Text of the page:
Monday, December 22, 2014

The Battle and the Gift

The Battle of Flatbrown Bridge

The Outskirts of Flatbrown, Connecticut
The town of Flatbrown, Connecticut had little going for it, aside from the bridge, which was flat, and brown, and, well, a bridge. There was also a stone wall which someone had half-built, and stopped, because there wasn’t much at Flatbrown to either wall in or wall out, so why bother, really? But half-built stone walls aren’t much to name a town for, and the bridge and the town came before the wall, so nobody was all that fussed to change the name anyway. But they were fussed about the British. And the town fathers, mothers, and even the odd aunt and uncle all agreed that fighting the British for the liberty of Flatbrown was worth the effort. So they raised a militia and stockpiled some powder, and even gathered up some old cannon from the French and Indian War. The powder and the cannon were enough to gain the interest (all be it temporary) of the Continental Army, who sent a small force to claim both. But what brought the interest of the Patriots also brought the interest of the British, and a detachment of British Regulars and Hessian jaegers set off to foil the Patriot plans. And where these two enemies met, was Flatbrown Bridge...

The Battle of Flatbrown Bridge is an imaginary battle of the American War of Independence, fought using my own simple rules, called Redcoats & Minutemen. As it happens, I had some cheap plastic 1/32 plastic soldiers from a visit a few years ago to Valley Forge. I had intended to make a simple game with them, and finally got around to it this past November (I got the bug again while researching a novel set during the war).

About the Rules

Redcoats & Minutemen is not intended to be a realistic simulation of 18th century warfare, or the American Revolution, though I have striven to give it the appropriate “flavor” for the period. It’s meant to be a quick and easy game, playable with little effort or expense, and easily accessible to younger gamers-in-training (“the wee bairns”) while holding enough challenge for older enthusiasts. Redcoats & Minutemen can be set up in just a few minutes, and played in thirty minutes to an hour. This action report is meant to give you a feel for how the game plays.

About the Battlefield

The Battlefield, Patriot View.
British Center: Three British Regular Regiments ("Redcoats") and a General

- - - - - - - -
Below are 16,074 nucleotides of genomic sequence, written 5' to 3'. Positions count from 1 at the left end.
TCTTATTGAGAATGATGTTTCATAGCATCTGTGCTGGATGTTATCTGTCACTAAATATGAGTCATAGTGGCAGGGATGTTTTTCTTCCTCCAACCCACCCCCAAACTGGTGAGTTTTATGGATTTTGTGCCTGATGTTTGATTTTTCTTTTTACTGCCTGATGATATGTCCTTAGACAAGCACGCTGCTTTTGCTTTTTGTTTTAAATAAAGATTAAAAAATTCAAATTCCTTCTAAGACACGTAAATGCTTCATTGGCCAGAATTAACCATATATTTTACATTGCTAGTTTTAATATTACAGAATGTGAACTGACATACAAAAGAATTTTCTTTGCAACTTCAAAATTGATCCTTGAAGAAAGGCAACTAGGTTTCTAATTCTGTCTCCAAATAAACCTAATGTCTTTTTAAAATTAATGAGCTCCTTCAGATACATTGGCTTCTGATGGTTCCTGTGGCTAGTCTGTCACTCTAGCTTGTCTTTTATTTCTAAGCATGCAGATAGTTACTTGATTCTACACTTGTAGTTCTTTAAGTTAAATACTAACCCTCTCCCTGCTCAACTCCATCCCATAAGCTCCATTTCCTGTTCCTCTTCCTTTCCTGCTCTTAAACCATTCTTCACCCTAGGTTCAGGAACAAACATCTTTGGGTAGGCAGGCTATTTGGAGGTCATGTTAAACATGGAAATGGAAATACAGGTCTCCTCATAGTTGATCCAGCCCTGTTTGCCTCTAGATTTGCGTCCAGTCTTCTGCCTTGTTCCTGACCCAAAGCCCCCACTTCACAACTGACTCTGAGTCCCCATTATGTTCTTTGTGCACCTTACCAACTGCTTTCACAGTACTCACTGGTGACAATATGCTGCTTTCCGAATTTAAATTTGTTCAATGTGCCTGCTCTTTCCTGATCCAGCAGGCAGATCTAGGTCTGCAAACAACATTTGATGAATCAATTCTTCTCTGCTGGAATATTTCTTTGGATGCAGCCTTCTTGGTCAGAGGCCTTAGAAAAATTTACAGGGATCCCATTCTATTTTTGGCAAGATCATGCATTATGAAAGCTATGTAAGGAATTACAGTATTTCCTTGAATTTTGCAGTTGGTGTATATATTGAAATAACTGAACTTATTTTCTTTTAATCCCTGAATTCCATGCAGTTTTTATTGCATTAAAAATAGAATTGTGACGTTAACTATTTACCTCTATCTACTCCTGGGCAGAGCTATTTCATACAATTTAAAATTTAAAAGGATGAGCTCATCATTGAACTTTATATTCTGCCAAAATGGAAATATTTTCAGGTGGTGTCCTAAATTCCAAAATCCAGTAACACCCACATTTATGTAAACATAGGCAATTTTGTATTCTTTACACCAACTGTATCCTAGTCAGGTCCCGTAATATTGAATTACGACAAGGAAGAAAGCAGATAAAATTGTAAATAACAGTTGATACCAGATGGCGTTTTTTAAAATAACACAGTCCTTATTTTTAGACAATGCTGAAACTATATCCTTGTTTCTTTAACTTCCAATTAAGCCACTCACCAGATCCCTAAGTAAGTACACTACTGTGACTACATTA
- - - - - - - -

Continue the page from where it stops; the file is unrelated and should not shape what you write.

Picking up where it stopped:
British Left (right of picture): Two Hessian Mercenary Regiments ("Hessians")
Patriot Left: Cavalry
Patriot Center: Militia (behind wall), General (in white), Mortar and crew in rear
Patriot Right: Field Gun and crew.
The battlefield is divided into 10 distinct rectangular sections. This was originally derived from an old set of foldable green-felt table protectors, two divided in thirds and one in half (further divided in the photos by wrapping a rubber band around the middle of each half, thus creating four sections). I thought this design would be a unique challenge, but it also creates a very simple battlefield to reproduce; 10 rectangles or squares arranged in an offset pattern 3/4/3. Redcoats & Minutemen is played entirely on this battlefield, and all movement and ranges are derived from this grid; you don’t need rulers to play. Terrain areas and objects are placed in the section, but a piece of terrain does not occupy the entire section but only the area covered by the terrain piece. Terrain also can’t cross section lines, except for a river. In the Battle of Flatbrown Bridge, the terrain consists of a wood on the middle left (Patriot view), the river crossing the middle, Flatbrown Bridge (living up to its name) on the middle right, and a stone fence partway across the Patriot center. Regiments can occupy as much of a section as they can fill, and can move freely around within a section, impeded only by terrain and the enemy. Enough of the details: On with the battle!

The Battle Rounds* Commence (*a turn involving both players)

The British Advance

British Redcoats fire on militia (behind fence. Yes, they really
are Hessian figures, but I don't have militia figures yet.)
In Battle Round one, the British won the Advantage (a die roll off) and rolled for Orders. Two dice were rolled for the two Hessian regiments, producing 1, 1 (Hessians, as mercenaries, can only receive orders based on their own dice, not the army as a whole). Three dice were rolled for the three Redcoat regiments, producing 5, 2, 1. The General rolled a 6, giving him 3 points to boost his Orders. He expended these points to make one of the Hessian dice a 4 (Infantry can receive orders on every 4 or better rolled). With this admittedly paltry set of options, the general ordered one Hessian regiment to advance across the Flatbrown Bridge and attack the Patriot’s Field Gun regiment. A regiment of Redcoats also advanced to the river’s edge, to fire upon the Patriot militia crouched behind the stone wall.
The Hessians fired, rolling 3 dice (4 - 1 for the range). Results: 4, 4, 1— all misses!
The Redcoats fired, rolling 2 dice (4 -1 for range, -1 for the protection of the fence): 5, 5— both hits!

The Patriots Respond

The Patriot General sends the Cavalry across the river.
This will be a Big Deal later. (Dun, dun, dun!)
The Patriot militia checked for a retreat (in heavy danger of a rout), rolling one die: 4. That was three more than the one figure remaining, which normally would force a retreat, but the fence boosted the militia’s morale as if it had one more figure, so the militia stood!  Ho, for the bravery of our stalwart citizens! (Three more than the number of figs remaining is a retreat; four more is a rout. Protective terrain boosts the morale.)